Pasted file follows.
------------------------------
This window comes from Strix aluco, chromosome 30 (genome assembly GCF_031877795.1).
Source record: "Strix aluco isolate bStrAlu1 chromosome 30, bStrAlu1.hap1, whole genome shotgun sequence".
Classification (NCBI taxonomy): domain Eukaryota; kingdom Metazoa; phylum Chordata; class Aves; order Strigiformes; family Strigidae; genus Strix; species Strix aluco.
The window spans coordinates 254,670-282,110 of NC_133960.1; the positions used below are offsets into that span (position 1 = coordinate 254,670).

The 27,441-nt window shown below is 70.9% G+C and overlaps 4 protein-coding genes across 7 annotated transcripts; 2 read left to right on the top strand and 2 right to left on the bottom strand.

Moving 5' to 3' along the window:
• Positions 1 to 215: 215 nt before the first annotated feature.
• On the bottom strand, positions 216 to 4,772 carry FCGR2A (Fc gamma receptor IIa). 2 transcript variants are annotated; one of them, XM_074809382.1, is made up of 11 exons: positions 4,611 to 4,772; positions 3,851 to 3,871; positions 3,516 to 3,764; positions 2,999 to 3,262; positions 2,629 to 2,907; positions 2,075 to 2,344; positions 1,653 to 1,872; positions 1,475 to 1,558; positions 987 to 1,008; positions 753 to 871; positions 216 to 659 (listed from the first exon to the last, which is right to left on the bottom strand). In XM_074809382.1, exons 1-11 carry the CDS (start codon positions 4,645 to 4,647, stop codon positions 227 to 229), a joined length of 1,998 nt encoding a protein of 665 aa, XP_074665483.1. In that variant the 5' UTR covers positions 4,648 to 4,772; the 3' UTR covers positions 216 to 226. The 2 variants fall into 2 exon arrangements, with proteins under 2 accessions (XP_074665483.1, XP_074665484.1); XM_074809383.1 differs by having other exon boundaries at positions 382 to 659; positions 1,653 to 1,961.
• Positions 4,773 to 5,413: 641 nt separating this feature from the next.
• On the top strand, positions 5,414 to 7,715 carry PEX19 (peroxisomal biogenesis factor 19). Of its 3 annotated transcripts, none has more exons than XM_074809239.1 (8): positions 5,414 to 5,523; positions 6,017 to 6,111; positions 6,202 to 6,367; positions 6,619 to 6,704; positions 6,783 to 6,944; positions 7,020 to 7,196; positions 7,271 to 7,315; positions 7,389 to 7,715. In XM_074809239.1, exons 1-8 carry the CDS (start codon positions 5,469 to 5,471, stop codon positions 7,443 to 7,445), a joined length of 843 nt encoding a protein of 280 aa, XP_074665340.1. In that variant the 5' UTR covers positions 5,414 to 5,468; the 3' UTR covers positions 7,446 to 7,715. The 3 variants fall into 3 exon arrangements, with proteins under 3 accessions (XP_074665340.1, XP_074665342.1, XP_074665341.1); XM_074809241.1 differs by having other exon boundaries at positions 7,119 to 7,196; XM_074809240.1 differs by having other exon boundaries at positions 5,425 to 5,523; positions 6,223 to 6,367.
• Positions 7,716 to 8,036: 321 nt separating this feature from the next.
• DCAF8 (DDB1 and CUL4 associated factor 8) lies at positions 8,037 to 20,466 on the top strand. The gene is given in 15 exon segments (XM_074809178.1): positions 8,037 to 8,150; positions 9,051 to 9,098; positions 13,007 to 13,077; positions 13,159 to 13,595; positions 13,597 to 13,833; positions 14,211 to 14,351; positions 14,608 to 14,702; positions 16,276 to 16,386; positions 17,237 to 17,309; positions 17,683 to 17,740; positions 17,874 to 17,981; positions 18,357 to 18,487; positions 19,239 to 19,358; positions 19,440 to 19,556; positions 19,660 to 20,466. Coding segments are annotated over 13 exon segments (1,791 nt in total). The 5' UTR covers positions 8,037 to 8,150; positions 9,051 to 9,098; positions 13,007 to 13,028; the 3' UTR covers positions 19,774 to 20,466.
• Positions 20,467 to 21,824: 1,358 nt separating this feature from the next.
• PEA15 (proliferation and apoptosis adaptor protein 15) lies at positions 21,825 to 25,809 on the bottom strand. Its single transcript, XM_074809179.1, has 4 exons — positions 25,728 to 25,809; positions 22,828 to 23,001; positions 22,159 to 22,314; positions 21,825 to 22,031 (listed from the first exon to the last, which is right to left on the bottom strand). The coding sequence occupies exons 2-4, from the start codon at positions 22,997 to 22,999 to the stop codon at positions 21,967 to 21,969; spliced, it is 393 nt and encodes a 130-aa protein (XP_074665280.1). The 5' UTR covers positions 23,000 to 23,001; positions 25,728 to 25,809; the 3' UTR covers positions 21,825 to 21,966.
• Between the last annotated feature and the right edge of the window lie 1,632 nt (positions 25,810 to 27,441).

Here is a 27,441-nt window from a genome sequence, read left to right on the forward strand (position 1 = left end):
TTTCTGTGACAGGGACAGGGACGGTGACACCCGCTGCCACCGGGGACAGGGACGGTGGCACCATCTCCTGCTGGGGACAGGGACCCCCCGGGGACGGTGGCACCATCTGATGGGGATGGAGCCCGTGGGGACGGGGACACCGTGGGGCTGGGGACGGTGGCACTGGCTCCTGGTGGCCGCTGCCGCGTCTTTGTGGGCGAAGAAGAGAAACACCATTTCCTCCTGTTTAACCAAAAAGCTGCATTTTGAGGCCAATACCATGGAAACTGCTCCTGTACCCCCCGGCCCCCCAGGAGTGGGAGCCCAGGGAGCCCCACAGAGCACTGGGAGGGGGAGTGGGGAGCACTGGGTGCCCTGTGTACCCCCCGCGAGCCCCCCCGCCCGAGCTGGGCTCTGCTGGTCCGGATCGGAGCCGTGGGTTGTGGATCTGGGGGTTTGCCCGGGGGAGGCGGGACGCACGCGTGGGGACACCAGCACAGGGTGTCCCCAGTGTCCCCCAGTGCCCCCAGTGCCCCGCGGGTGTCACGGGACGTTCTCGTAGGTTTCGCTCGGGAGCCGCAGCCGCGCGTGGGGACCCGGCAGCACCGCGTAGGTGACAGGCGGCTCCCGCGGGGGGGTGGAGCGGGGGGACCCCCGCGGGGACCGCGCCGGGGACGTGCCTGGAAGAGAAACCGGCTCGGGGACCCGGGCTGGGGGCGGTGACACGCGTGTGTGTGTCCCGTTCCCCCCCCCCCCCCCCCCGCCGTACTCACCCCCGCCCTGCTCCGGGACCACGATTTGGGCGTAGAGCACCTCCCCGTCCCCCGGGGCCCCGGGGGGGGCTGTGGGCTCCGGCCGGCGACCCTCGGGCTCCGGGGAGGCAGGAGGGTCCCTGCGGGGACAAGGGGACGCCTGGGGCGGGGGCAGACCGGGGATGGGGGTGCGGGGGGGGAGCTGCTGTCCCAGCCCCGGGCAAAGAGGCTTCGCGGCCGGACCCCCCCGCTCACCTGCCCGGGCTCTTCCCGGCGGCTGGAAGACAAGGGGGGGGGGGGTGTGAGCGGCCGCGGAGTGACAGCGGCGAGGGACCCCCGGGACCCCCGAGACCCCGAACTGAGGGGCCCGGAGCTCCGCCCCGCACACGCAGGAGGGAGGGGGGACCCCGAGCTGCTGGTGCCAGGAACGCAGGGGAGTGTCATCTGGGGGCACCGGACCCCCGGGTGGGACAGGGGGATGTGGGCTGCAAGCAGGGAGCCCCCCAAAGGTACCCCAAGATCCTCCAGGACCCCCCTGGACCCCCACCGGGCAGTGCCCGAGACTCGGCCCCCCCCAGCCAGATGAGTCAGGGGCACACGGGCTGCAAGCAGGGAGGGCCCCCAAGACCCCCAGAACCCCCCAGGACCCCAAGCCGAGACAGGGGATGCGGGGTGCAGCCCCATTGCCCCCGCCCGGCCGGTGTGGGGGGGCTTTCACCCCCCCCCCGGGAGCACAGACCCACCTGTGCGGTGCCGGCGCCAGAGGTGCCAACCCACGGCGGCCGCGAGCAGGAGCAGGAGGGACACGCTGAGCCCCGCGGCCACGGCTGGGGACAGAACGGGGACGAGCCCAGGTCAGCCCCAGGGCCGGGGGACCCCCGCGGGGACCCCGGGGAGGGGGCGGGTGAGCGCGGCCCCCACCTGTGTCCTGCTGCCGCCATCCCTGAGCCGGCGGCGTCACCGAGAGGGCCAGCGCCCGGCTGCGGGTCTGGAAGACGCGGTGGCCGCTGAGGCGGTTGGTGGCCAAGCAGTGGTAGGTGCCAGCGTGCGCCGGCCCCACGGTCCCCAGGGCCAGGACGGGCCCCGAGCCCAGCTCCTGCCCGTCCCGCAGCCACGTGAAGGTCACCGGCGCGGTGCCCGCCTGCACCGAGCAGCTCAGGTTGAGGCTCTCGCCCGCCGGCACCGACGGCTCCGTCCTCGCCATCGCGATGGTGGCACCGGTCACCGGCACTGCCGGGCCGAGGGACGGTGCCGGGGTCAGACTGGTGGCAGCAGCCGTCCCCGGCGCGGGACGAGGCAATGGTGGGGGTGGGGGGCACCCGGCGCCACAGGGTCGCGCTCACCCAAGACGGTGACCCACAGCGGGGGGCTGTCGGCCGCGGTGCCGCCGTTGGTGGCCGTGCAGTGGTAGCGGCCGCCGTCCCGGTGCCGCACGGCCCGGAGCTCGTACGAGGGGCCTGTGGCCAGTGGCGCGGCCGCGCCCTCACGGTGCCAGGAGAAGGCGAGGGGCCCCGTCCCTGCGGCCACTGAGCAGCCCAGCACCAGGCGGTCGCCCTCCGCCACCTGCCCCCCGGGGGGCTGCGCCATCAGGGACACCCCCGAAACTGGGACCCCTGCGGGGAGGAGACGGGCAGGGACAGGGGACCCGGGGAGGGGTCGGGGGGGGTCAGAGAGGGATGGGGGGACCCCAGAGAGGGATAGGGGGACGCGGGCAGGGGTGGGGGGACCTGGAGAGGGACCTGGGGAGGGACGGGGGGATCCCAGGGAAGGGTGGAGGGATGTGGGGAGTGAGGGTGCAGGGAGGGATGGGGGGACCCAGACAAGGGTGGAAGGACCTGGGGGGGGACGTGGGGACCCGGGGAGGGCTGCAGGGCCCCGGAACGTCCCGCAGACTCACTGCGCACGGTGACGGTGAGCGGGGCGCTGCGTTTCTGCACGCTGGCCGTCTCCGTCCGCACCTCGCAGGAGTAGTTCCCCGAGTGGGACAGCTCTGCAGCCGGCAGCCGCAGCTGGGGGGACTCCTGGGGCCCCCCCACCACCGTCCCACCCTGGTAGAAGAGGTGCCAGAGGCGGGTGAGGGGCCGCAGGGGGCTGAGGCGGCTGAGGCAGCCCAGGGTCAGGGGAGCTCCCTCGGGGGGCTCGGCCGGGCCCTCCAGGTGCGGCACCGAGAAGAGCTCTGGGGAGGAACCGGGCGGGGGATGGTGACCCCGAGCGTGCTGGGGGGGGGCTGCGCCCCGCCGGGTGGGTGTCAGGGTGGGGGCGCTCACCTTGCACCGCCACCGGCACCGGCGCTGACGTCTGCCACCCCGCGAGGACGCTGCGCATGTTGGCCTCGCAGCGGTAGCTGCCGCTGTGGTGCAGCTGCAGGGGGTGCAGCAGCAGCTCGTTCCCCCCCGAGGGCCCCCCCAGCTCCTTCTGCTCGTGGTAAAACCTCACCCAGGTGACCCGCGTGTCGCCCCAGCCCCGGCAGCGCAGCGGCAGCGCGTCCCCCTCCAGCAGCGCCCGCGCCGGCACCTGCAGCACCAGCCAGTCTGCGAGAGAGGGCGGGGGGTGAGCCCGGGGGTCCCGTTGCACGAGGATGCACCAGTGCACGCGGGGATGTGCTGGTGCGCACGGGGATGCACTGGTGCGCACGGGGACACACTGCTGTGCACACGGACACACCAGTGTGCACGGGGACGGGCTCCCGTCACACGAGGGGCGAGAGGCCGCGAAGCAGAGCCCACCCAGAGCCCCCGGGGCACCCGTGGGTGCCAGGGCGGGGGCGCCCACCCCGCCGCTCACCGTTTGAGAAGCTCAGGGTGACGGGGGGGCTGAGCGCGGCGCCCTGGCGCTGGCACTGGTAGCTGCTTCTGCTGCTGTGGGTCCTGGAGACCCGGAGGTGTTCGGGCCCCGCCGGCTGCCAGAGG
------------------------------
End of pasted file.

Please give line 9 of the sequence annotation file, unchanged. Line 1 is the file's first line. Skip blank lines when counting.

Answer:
• Positions 4,773 to 5,413: 641 nt separating this feature from the next.